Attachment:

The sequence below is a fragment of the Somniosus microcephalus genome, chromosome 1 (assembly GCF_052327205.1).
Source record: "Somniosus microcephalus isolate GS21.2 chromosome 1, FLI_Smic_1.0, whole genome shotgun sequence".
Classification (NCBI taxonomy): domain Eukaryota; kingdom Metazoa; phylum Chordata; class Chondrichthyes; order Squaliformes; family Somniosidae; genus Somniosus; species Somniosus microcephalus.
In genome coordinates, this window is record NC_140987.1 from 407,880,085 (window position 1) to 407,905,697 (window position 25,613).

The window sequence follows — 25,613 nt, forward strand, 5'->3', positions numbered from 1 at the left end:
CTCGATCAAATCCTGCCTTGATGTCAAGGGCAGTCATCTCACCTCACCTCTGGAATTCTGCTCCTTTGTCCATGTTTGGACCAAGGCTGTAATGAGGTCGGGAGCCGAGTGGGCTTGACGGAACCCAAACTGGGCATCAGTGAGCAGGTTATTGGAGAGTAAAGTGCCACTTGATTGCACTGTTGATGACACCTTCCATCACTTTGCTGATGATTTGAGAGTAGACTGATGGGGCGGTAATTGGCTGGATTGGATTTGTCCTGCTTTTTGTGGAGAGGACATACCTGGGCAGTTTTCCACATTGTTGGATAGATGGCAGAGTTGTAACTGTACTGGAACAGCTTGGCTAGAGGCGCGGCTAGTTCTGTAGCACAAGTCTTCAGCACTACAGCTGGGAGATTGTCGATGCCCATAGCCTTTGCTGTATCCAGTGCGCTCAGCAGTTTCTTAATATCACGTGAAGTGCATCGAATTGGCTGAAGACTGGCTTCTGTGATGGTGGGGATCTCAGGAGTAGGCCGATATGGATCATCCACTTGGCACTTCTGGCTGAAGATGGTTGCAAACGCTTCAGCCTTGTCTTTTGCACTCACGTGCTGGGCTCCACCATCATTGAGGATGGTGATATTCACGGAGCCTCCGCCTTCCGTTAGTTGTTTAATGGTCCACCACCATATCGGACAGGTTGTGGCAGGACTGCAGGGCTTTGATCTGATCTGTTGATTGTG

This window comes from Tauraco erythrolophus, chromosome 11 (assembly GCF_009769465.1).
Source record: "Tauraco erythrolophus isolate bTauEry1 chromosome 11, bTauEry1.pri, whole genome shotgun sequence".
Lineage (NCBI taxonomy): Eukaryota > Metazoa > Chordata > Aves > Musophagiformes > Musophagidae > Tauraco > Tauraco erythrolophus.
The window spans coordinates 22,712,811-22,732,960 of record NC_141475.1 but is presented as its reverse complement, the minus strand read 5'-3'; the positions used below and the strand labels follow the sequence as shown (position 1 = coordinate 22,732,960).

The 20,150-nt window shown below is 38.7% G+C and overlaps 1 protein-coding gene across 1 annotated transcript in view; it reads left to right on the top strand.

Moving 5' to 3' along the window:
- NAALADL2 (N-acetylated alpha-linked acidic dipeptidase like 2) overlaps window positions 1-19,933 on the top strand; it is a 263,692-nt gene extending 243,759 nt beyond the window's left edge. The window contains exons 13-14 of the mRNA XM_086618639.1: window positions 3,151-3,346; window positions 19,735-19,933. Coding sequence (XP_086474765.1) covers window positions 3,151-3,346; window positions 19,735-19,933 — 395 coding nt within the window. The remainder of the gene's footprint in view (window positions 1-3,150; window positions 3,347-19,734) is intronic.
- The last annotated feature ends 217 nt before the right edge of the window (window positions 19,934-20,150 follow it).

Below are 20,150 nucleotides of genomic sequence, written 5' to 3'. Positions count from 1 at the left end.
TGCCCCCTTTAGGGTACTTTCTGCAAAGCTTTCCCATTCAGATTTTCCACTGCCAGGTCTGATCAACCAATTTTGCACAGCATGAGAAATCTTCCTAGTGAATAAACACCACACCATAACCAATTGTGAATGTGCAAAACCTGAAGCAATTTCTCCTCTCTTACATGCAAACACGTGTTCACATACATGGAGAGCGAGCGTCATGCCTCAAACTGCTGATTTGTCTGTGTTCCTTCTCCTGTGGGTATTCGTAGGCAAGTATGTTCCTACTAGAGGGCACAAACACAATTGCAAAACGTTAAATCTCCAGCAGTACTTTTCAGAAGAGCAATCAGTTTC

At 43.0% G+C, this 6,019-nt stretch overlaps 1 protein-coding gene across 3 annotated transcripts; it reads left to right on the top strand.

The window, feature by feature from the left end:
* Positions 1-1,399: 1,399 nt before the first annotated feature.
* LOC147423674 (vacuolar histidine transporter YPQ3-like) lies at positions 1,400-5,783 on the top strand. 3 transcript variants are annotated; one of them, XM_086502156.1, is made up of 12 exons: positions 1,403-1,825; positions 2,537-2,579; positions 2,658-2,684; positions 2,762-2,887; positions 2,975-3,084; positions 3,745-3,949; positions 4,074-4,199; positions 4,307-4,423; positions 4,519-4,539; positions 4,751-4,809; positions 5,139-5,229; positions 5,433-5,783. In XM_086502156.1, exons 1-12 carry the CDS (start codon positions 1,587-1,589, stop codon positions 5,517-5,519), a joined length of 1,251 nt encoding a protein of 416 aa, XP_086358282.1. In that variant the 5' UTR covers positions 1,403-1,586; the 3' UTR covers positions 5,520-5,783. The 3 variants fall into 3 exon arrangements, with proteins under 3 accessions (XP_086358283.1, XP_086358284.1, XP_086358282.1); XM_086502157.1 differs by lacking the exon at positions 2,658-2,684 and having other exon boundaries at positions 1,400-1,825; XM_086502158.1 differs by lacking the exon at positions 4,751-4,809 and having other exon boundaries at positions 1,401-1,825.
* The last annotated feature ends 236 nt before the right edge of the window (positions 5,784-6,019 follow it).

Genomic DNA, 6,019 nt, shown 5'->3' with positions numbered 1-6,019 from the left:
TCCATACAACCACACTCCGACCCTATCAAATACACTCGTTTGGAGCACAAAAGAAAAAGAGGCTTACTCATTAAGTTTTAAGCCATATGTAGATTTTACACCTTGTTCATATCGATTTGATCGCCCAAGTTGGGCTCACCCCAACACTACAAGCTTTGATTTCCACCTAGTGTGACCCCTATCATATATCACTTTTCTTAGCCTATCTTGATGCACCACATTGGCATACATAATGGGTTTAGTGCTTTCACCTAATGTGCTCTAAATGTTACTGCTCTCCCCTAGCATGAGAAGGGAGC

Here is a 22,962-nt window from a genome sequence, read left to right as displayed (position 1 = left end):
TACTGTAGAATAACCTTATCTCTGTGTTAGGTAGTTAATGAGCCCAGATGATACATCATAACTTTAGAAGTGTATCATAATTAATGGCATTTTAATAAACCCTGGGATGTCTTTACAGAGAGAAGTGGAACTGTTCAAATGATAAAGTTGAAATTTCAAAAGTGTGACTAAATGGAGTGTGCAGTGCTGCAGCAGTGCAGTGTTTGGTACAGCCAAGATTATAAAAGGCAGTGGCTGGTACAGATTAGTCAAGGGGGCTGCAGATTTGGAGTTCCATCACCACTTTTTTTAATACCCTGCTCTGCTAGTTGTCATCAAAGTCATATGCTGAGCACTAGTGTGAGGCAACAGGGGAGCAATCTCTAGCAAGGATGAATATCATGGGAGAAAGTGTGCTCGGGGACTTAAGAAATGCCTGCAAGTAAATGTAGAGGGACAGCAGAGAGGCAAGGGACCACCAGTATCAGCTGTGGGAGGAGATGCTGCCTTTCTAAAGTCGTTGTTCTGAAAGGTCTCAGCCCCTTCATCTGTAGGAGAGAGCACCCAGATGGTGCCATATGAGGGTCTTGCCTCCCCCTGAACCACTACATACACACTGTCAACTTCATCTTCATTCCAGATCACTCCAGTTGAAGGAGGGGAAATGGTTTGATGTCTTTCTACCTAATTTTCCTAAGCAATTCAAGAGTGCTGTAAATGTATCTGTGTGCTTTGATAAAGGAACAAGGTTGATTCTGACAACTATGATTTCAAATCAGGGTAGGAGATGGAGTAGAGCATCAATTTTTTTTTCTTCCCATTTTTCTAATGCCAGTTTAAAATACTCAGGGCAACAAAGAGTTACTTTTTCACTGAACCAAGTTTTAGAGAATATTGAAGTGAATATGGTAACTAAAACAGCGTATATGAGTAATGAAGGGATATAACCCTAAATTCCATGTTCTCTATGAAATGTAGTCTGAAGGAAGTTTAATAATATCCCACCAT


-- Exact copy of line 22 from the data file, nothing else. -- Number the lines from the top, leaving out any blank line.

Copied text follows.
Genomic DNA, 6,019 nt, shown 5'->3' with positions numbered 1-6,019 from the left: